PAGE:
The Jewish Museum Berlin ( Judisches Museum Berlin), in Berlin, Germany, covers two millennia of German Jewish history. It consists of two buildings. One is the old Kollegienhaus, a former courthouse, built in the 18th century. The other, a new addition specifically built for the museum, designed by world-renowned architect Daniel Libeskind. This was one of the first buildings in Berlin designed after German reunification. The museum opened to the public in 2001.
The original Jewish Museum in Berlin was founded on Oranienburger Straﬂe in 1933. The Nazi regime closed it in 1938, and it wasn?t until 1975 that an "Association for a Jewish Museum" formed to resurrect the old museum. After an exhibition on Jewish history opened there in 1978, the Berlin Museum, which chronicled the city?s history, established a Jewish Department. Soon thereafter, discussions for constructing a new museum dedicated to Jewish history in Berlin began.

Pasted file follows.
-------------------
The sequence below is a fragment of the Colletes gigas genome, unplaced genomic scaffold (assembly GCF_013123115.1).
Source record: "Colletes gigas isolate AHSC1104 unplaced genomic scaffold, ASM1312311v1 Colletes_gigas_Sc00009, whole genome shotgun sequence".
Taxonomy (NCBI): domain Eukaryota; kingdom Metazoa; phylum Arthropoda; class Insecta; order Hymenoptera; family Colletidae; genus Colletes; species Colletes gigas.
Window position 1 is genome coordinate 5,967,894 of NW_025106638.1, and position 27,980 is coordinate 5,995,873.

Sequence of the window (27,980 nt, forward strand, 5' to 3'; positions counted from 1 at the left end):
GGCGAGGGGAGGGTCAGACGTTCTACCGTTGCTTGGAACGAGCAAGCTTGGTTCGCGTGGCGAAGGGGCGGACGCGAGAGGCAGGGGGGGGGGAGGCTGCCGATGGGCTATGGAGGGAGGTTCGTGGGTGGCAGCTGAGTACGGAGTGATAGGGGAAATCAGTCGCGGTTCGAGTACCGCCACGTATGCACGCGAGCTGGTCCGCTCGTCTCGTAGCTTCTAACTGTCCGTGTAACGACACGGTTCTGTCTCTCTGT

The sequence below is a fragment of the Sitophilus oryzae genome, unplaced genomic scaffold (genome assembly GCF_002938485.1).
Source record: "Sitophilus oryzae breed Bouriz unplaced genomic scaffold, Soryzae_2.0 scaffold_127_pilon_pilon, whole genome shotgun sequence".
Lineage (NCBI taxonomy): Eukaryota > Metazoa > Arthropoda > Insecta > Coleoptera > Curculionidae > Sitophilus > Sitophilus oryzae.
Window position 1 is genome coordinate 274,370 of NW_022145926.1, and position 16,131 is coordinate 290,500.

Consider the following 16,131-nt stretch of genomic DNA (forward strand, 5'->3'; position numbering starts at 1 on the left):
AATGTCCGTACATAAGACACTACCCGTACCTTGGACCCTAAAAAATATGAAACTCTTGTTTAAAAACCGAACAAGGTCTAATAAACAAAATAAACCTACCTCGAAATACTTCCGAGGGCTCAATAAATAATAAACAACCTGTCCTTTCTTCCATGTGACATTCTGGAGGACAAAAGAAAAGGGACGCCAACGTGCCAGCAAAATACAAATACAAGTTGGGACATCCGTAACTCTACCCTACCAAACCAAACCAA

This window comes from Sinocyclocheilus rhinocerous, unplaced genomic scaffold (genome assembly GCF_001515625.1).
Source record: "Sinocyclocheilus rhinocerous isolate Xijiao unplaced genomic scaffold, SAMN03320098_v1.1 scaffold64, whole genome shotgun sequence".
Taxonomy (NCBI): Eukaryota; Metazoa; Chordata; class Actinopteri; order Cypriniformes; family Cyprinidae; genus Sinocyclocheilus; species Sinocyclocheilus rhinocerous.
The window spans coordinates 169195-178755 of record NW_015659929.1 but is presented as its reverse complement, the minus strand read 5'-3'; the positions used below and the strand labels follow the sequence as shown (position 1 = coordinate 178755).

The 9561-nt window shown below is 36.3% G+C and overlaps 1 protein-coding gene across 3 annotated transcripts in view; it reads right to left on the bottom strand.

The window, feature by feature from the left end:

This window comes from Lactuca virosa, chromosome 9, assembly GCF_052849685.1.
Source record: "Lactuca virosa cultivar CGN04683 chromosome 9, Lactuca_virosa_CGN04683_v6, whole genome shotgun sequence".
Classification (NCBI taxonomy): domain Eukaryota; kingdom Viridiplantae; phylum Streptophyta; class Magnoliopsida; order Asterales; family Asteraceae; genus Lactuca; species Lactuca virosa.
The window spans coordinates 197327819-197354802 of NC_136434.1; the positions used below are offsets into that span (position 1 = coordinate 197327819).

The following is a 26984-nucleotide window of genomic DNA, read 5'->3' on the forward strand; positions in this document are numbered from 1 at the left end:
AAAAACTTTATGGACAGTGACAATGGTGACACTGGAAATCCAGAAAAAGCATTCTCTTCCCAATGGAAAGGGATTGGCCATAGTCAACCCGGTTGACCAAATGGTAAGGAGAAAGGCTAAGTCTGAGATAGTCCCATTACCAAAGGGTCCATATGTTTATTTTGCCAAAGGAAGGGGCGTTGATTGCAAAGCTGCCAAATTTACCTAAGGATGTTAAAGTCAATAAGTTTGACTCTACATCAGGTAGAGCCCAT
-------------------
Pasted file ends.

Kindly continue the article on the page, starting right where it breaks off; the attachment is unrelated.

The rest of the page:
In 1989, the Berlin government announced an anonymous competition for the new museum's design. A year later, Daniel Libeskind's design was chosen for the commission for what was then planned as a "Jewish Department"for the Berlin Museum. While other entrants proposed cool, neutral spaces, Libeskind offered a radical, zigzag design, which earned the nickname "Blitz."
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